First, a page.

The wet sock arrived at Sandy Lane yesterday morning in a refrigerated truck.
The baby blue felt sock, 140 feet long and 24 inches in diameter, was neatly folded in the back of the truck. It reeked.
Zack Scott, foreman for Green Mountain Pipeline Services of South Royalton, Vt., smiled as a reporter stepped back from the truck and snapped a couple of pictures. The overpowering chemical odor came from the resin that dripped from the layers of folded felt.
This is the cure for the deteriorating cement pipe sewer lines buried 20 feet below Sandy Lane and the reason why traffic is being detoured once again on the busy city thoroughfare. This time, however, if everything goes as planned, two-way traffic will be restored by Thursday and the formerly collapsing wastewater line should be good for years to come.
“It’s going to last for longer than I’m alive,” vowed Scott.
Scott started with the company when he was 19 and now, at the age of 40, estimates he’s installed hundreds of thousands of feet of cured in place pipe (CIPP), the technical term for the sock.
The first step to the process was a bypass to the 140-foot section of pipeline to be treated Monday. The “sock” that is rolled up on itself is lowered into a manhole and fed into the empty pipe that has been surveyed by camera and showing signs of crumbling. Cold water is then pumped into the open end of the sock, forcing it to expand the length of the pipe until it reaches another manhole. Once fully pressurized, the sock conforms to the old pipe.
The next step, explained Scott, is to cure the resin so that the sock hardens in place to create a new pipe. To do that, the cold water is pumped into a boiler, which is mounted on a truck, and heated to 180 degrees before being pumped back into the section of pipe. It is left in the pipe for eight hours, during which time the resin hardens to create a new wall for the pipe. After the lining to the pipe has hardened, a robotic cutter is sent down the pipe to cut holes for connecting pipes.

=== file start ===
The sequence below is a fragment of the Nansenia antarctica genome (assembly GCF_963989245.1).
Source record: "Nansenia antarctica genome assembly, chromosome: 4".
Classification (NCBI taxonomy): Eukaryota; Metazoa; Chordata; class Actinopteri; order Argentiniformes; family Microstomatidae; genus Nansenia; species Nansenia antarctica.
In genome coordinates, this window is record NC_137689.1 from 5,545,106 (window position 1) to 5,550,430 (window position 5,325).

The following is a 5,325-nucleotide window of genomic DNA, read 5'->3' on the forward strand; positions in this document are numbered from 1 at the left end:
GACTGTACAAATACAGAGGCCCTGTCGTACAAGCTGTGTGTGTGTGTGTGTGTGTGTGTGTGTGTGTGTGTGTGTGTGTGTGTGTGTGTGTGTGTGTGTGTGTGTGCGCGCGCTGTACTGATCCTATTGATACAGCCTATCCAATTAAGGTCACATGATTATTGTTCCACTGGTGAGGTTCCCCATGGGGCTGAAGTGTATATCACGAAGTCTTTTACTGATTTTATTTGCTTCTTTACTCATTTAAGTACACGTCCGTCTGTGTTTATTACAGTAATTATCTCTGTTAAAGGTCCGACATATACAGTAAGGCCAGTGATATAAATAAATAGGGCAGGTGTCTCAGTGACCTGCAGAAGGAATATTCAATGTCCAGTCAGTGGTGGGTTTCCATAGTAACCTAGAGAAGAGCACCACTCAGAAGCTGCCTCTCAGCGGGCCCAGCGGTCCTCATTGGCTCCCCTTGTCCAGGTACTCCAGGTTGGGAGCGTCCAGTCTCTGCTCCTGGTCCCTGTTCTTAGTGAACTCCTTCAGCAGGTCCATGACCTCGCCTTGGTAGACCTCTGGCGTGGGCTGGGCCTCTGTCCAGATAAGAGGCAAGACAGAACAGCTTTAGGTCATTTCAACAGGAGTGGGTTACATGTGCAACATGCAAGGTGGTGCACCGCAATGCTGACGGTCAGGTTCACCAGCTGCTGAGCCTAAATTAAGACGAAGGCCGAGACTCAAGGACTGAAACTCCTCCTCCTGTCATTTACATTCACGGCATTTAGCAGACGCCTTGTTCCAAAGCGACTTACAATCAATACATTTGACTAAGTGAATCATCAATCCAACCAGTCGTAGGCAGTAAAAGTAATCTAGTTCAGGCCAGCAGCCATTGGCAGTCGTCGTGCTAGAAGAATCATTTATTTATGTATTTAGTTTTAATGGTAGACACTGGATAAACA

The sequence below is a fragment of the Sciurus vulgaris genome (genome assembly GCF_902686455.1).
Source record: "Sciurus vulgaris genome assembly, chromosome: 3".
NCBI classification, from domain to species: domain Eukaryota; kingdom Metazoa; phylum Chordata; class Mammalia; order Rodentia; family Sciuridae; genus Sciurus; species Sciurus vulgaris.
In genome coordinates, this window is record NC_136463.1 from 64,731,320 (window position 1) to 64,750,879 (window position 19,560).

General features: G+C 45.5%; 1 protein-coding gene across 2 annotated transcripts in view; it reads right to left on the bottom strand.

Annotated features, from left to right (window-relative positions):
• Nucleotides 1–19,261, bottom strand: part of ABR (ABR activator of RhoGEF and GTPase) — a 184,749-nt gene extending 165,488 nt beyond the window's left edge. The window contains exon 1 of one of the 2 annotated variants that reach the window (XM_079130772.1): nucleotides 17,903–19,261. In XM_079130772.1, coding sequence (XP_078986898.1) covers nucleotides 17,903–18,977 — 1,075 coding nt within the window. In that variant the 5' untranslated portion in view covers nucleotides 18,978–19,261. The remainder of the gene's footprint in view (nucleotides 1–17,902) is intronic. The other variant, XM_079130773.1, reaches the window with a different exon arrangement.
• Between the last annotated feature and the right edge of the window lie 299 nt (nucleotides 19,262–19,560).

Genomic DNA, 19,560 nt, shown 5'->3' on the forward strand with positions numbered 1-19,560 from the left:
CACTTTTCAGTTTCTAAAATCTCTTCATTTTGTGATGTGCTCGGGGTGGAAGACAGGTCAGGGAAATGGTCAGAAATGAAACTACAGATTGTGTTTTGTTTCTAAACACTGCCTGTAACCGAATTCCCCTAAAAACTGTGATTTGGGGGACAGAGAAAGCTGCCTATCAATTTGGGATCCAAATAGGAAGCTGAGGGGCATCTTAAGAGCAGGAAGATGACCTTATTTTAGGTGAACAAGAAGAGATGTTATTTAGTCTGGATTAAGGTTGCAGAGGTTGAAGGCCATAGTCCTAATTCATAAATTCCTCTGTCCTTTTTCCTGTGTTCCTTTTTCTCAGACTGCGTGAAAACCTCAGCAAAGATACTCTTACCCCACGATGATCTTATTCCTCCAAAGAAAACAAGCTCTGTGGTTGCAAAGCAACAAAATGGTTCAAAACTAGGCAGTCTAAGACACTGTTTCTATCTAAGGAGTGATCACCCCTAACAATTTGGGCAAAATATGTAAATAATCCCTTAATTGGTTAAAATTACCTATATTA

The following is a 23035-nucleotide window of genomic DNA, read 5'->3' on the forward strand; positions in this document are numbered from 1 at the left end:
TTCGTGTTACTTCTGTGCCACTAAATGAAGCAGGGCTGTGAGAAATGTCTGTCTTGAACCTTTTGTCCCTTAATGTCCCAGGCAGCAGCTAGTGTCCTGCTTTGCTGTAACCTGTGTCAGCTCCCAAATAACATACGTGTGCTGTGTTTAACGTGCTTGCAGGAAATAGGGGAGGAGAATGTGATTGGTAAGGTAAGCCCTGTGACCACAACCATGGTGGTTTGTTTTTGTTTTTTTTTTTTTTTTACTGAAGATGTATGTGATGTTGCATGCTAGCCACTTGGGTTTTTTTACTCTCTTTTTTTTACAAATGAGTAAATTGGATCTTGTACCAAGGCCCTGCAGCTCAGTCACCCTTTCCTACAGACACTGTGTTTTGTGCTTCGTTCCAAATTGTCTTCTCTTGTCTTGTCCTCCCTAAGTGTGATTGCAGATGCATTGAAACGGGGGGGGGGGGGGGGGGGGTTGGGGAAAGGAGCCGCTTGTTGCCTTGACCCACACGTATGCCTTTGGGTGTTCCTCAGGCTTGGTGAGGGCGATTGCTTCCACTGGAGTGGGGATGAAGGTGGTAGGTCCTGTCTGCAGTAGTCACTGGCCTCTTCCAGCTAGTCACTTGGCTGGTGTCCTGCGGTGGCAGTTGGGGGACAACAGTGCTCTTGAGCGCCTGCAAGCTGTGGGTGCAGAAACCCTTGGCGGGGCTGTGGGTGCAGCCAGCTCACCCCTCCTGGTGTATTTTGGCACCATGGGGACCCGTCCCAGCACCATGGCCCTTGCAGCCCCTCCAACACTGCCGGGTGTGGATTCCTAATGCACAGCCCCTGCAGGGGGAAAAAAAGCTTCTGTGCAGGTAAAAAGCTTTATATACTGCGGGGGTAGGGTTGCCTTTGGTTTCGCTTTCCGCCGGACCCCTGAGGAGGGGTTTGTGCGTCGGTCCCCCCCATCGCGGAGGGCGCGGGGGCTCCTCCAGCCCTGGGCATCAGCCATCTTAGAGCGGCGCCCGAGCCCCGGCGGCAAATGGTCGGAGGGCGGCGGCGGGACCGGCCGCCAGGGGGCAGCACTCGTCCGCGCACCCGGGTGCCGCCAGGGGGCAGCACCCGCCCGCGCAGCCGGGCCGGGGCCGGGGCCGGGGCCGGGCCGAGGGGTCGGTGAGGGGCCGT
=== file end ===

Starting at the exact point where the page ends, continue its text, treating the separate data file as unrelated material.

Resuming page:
A total of three sections of pipeline are to be treated this week. Green Mountain is scheduled to treat another 600 feet today and a final 80 feet on Wednesday for a total of 820 feet.
Meanwhile, traffic will be diverted to the same detour used for several weeks following the collapse of a section of the pipe near Armory Drive and Sandy Lane Thanksgiving week. The collapsed pipe resulted in wastewater backups in 11 homes and forced the Warwick Sewer Authority to install a bypass while it assessed the damaged pipe and then contracted to have 154 feet of pipe unearthed and replaced at a cost of $750,000. The CIPP being installed this week as well as an additional section that is part of the Oakland Beach interceptor for a total of 1,400 feet will cost $180,000.
With the exception of local traffic, all eastbound passenger vehicles will be diverted to Whitford Street, then to Ingalls Street, up Range Road and onto Cedar Swamp Road before rejoining Sandy Lane. Westbound traffic will follow the detour in reverse. Vehicles with a gross weight of 10,000 or greater will be required to seek alternative routes according to the city. The Boys & Girls Club activities at the Cooper Armory will remain on regular schedule and will not be affected. Also, the School Department will be advising parents and students about bus stops through their ConnectEd system, according to the mayor’s office.